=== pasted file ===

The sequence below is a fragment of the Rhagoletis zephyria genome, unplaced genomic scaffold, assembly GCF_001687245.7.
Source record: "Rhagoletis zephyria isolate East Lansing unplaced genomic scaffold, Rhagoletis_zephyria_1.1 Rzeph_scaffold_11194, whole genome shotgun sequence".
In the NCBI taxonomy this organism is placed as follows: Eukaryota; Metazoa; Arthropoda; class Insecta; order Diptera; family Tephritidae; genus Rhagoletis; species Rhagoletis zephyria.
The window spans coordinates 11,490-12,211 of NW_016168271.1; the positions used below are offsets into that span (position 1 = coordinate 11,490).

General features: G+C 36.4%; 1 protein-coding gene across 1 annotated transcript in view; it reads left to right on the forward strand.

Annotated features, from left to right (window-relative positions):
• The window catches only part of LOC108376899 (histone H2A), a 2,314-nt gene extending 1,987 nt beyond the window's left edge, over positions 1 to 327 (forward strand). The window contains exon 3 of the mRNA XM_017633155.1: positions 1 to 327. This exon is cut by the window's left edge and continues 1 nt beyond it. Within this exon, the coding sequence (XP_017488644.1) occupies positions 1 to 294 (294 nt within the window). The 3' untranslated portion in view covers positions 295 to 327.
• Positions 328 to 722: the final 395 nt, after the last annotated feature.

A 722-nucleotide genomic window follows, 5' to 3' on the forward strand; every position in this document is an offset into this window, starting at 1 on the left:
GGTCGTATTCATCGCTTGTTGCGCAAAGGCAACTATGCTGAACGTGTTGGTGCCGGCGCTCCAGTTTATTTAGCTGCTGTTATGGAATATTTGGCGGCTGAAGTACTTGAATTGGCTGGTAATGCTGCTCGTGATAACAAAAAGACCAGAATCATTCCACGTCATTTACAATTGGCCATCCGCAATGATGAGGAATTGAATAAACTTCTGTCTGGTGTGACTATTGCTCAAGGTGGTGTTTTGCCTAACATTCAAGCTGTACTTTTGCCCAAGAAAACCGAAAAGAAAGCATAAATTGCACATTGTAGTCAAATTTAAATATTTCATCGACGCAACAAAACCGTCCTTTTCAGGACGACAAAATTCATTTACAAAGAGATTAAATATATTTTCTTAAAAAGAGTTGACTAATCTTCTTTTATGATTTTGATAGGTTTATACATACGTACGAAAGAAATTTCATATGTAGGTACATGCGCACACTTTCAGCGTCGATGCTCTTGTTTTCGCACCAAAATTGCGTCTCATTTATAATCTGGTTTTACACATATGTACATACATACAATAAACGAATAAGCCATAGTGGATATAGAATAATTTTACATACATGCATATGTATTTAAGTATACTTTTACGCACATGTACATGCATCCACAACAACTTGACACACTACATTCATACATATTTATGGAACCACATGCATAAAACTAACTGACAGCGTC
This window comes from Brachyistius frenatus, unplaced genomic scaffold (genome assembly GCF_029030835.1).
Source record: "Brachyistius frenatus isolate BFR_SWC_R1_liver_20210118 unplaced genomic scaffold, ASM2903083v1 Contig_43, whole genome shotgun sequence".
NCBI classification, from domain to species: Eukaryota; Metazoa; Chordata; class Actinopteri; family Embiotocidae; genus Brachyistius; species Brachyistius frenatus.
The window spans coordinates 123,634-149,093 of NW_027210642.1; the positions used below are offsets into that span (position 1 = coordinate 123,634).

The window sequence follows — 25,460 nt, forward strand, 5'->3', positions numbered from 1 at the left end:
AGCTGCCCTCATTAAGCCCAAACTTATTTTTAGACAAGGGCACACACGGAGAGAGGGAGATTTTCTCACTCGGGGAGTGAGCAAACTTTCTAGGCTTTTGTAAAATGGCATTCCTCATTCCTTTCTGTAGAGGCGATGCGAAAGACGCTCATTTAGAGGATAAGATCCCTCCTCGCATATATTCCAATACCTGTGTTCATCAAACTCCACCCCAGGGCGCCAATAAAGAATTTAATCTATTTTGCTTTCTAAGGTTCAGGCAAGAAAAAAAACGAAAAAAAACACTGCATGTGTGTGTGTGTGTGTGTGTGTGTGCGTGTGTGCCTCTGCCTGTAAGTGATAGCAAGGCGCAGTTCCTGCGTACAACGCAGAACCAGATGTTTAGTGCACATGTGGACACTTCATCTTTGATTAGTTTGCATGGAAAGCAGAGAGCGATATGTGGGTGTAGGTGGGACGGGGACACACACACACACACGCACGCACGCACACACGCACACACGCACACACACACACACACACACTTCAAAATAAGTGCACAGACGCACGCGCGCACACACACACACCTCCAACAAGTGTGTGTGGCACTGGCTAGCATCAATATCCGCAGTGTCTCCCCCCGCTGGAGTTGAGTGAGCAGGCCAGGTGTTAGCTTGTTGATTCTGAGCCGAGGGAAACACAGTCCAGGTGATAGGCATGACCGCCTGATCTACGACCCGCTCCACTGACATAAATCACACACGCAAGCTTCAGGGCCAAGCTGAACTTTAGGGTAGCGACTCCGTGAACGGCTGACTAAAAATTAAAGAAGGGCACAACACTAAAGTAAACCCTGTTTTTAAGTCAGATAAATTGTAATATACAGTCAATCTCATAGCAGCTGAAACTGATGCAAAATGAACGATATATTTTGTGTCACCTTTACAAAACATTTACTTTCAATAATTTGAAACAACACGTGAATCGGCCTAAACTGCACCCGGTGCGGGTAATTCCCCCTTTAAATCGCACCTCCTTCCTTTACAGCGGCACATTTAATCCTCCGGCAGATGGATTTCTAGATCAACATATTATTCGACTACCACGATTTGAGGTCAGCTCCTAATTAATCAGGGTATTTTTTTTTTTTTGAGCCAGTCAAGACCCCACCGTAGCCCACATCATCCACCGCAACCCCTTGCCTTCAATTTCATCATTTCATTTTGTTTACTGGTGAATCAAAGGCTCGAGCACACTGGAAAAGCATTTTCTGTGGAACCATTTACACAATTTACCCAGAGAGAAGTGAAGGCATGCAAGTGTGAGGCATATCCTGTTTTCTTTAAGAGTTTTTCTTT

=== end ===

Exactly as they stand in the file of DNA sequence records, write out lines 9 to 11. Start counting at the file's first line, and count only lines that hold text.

A 722-nucleotide genomic window follows, 5' to 3' on the forward strand; every position in this document is an offset into this window, starting at 1 on the left:
GGTCGTATTCATCGCTTGTTGCGCAAAGGCAACTATGCTGAACGTGTTGGTGCCGGCGCTCCAGTTTATTTAGCTGCTGTTATGGAATATTTGGCGGCTGAAGTACTTGAATTGGCTGGTAATGCTGCTCGTGATAACAAAAAGACCAGAATCATTCCACGTCATTTACAATTGGCCATCCGCAATGATGAGGAATTGAATAAACTTCTGTCTGGTGTGACTATTGCTCAAGGTGGTGTTTTGCCTAACATTCAAGCTGTACTTTTGCCCAAGAAAACCGAAAAGAAAGCATAAATTGCACATTGTAGTCAAATTTAAATATTTCATCGACGCAACAAAACCGTCCTTTTCAGGACGACAAAATTCATTTACAAAGAGATTAAATATATTTTCTTAAAAAGAGTTGACTAATCTTCTTTTATGATTTTGATAGGTTTATACATACGTACGAAAGAAATTTCATATGTAGGTACATGCGCACACTTTCAGCGTCGATGCTCTTGTTTTCGCACCAAAATTGCGTCTCATTTATAATCTGGTTTTACACATATGTACATACATACAATAAACGAATAAGCCATAGTGGATATAGAATAATTTTACATACATGCATATGTATTTAAGTATACTTTTACGCACATGTACATGCATCCACAACAACTTGACACACTACATTCATACATATTTATGGAACCACATGCATAAAACTAACTGACAGCGTC
This window comes from Brachyistius frenatus, unplaced genomic scaffold (genome assembly GCF_029030835.1).